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VINLEC appeals for wider usage of RCDs

VINLEC appeals for wider usage of RCDs

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THE PUBLIC IS BEING asked to consider installing residual current devices (RCD) in their homes, to reduce the risk of electrocution.

The St Vincent Electricity Services Limited (VINLEC), as part of its campaign to commemorate Environmental Health and Safety Awareness month, made the request at a press conference on April 25.

Thornley Myers, VINLEC’s chief executive officer, explained that RCDs should be used at the outlets of specific appliances like washing machines, but the device may also be installed at the circuit breaker.

He explained that the risk of getting shocked or electrocuted is significantly reduced when RCDs are used, highlighting that cases of persons being electrocuted in their homes could have been prevented, had RCDs been used.

“What this would do, in very simple terms, is if for one reason or the other, there is a breakdown on the insulation in your washing machine, or there is water that causes electricity, some how, to travel across the electrical circuit to the metallic parts of your washing machine, that device would trip and therefore avoid you getting shocked,” Myers said.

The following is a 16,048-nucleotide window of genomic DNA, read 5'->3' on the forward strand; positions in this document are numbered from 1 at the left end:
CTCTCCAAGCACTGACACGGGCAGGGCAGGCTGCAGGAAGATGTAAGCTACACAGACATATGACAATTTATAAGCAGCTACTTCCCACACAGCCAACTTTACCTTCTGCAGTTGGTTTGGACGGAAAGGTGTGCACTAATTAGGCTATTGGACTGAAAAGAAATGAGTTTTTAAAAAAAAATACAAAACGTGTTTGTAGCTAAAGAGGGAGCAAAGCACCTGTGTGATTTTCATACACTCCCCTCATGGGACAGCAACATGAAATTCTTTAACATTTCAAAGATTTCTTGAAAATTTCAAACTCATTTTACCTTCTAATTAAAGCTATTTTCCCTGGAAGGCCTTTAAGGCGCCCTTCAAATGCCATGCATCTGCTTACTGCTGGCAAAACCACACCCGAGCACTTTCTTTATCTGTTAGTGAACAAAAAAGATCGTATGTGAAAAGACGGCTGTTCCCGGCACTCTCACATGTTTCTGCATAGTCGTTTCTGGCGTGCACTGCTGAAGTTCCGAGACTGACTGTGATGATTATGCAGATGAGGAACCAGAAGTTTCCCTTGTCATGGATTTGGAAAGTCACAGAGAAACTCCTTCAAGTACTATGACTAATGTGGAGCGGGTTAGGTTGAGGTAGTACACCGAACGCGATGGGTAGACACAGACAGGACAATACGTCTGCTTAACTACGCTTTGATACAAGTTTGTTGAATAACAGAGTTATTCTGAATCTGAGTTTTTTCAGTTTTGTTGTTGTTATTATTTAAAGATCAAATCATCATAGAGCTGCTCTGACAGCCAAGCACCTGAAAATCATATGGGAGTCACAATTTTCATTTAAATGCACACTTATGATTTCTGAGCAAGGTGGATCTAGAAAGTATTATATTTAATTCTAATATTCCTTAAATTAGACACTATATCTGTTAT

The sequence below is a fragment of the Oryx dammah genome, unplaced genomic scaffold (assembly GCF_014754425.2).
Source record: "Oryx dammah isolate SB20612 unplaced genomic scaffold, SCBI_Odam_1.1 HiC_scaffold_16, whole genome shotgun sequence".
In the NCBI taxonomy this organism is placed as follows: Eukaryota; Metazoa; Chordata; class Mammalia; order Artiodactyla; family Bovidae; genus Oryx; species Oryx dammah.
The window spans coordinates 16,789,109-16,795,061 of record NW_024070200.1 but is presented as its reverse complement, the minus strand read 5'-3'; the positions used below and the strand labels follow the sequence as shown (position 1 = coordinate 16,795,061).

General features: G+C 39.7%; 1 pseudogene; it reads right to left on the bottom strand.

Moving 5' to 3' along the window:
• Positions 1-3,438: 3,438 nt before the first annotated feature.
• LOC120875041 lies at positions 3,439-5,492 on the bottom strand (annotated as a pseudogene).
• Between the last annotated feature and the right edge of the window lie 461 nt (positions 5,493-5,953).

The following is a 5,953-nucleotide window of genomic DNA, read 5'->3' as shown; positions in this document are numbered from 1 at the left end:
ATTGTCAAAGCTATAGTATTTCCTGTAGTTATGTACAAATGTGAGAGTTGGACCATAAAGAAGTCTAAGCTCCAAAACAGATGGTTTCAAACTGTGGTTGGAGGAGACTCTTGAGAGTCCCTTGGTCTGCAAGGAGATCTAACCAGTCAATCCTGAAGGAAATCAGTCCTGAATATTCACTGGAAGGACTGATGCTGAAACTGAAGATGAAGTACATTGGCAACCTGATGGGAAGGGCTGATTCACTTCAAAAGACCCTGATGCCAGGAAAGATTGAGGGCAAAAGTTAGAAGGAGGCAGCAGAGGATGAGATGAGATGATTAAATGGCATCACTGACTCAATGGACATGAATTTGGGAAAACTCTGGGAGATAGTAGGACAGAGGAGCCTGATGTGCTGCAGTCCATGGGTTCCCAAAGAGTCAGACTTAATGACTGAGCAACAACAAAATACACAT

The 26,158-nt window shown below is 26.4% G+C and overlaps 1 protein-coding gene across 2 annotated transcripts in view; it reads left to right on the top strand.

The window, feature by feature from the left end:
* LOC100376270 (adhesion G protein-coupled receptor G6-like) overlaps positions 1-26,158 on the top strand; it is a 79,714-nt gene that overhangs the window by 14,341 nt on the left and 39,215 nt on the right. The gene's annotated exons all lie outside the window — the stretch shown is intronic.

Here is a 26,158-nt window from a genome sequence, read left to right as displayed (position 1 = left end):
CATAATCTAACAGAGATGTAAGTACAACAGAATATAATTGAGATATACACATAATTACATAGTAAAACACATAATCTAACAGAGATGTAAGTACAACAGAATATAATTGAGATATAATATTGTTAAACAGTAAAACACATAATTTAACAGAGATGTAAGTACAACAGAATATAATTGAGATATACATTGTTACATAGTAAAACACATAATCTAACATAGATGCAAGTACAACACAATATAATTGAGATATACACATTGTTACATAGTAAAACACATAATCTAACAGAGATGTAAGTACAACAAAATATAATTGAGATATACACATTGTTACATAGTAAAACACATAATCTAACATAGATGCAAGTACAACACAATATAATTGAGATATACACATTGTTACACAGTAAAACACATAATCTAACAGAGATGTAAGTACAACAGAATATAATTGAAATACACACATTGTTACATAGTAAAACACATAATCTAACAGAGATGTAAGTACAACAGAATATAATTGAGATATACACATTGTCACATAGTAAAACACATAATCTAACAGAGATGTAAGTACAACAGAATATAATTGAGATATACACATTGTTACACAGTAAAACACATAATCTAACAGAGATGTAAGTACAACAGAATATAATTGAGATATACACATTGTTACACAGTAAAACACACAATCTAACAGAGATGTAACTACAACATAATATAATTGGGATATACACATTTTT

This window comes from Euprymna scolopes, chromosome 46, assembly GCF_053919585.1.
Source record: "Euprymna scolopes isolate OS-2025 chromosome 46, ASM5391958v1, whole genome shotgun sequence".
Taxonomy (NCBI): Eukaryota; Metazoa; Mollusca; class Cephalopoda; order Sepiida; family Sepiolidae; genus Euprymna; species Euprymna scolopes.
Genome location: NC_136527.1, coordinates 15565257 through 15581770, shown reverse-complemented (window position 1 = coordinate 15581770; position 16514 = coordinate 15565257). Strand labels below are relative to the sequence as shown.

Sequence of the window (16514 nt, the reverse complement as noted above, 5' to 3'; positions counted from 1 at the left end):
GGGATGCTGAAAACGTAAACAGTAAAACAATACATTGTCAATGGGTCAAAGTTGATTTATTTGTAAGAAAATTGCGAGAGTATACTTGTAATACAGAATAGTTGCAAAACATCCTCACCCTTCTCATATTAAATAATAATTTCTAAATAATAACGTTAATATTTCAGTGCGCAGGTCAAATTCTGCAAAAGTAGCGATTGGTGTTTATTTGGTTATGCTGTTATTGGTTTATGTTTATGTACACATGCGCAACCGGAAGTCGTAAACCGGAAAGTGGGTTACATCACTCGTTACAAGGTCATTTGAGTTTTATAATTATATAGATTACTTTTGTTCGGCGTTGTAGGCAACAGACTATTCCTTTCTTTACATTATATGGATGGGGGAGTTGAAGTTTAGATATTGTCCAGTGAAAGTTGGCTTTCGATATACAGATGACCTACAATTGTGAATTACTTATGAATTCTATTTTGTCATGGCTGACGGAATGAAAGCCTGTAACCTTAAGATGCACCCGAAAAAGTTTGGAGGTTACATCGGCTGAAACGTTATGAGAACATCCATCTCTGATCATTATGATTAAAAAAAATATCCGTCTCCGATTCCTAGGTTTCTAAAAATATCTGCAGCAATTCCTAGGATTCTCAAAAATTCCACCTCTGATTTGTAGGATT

“There have been a number of incidences here that could have been avoided. There are alot of persons who use extension cords. Extension cords after a time get twisted, worn…. The years I have been around electricity, I know a number of persons who have been electrocuted through the use of extension cords. If you have a residual current device at the source, it is not likely that those persons would have been electrocuted.”

Myers said devices that come into physical contact with humans such as fridges, shaving machines and blow dryers should have RCDs at the outlet level.

“They are significantly more expensive than the normal outlet. I am aware where the normal outlet may cost you $30$35, you will pay approximately $100 for an outlet with a residual current device installed on it. We are not asking persons to do so for every outlet….

“A discussion with your electrician can help to guide you as to what you can do to protect yourself and your family,” Myers added.

He highlighted that it is now mandatory for all construction sites to use RCD’s.

Throughout the month of May, VINLEC will be hosting in-house training seminars and events to commemorate Environmental Health and Safety Awareness month.(CB)

VINLEC CEO Thornley Myers (centre) flanked by Tamara Job-Sprott (left) and Anthony Patterson.

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